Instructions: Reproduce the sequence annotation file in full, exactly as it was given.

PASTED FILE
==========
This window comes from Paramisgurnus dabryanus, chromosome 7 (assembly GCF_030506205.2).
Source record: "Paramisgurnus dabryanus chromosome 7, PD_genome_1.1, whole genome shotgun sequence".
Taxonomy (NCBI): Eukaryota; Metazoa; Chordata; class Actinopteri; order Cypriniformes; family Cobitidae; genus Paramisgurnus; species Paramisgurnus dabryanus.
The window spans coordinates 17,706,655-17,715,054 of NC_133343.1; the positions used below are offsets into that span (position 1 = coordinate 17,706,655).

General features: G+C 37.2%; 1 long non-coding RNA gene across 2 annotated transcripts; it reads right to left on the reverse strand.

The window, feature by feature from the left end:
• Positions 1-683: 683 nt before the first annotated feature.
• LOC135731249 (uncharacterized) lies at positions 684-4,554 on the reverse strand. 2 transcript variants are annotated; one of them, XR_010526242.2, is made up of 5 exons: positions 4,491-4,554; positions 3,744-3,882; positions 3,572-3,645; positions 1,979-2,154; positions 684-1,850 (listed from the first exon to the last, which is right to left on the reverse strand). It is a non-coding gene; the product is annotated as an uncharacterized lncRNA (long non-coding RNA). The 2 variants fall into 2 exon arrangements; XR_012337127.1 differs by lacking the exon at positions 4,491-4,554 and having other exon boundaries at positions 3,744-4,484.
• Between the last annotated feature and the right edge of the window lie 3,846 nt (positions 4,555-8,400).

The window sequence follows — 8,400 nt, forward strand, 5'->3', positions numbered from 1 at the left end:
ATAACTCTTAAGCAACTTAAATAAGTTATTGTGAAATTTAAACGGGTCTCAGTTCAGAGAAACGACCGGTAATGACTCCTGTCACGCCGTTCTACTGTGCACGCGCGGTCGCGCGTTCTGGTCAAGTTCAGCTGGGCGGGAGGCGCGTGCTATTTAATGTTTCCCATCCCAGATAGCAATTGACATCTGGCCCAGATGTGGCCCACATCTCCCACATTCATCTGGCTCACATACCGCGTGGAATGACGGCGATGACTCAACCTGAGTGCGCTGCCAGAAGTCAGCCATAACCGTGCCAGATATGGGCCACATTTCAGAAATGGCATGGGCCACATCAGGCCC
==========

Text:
This window comes from Paramisgurnus dabryanus, chromosome 7 (assembly GCF_030506205.2).
Source record: "Paramisgurnus dabryanus chromosome 7, PD_genome_1.1, whole genome shotgun sequence".
Taxonomy (NCBI): Eukaryota; Metazoa; Chordata; class Actinopteri; order Cypriniformes; family Cobitidae; genus Paramisgurnus; species Paramisgurnus dabryanus.
The window spans coordinates 17,706,655-17,715,054 of NC_133343.1; the positions used below are offsets into that span (position 1 = coordinate 17,706,655).

General features: G+C 37.2%; 1 long non-coding RNA gene across 2 annotated transcripts; it reads right to left on the reverse strand.

The window, feature by feature from the left end:
• Positions 1-683: 683 nt before the first annotated feature.
• LOC135731249 (uncharacterized) lies at positions 684-4,554 on the reverse strand. 2 transcript variants are annotated; one of them, XR_010526242.2, is made up of 5 exons: positions 4,491-4,554; positions 3,744-3,882; positions 3,572-3,645; positions 1,979-2,154; positions 684-1,850 (listed from the first exon to the last, which is right to left on the reverse strand). It is a non-coding gene; the product is annotated as an uncharacterized lncRNA (long non-coding RNA). The 2 variants fall into 2 exon arrangements; XR_012337127.1 differs by lacking the exon at positions 4,491-4,554 and having other exon boundaries at positions 3,744-4,484.
• Between the last annotated feature and the right edge of the window lie 3,846 nt (positions 4,555-8,400).

The window sequence follows — 8,400 nt, forward strand, 5'->3', positions numbered from 1 at the left end:
ATAACTCTTAAGCAACTTAAATAAGTTATTGTGAAATTTAAACGGGTCTCAGTTCAGAGAAACGACCGGTAATGACTCCTGTCACGCCGTTCTACTGTGCACGCGCGGTCGCGCGTTCTGGTCAAGTTCAGCTGGGCGGGAGGCGCGTGCTATTTAATGTTTCCCATCCCAGATAGCAATTGACATCTGGCCCAGATGTGGCCCACATCTCCCACATTCATCTGGCTCACATACCGCGTGGAATGACGGCGATGACTCAACCTGAGTGCGCTGCCAGAAGTCAGCCATAACCGTGCCAGATATGGGCCACATTTCAGAAATGGCATGGGCCACATCAGGCCC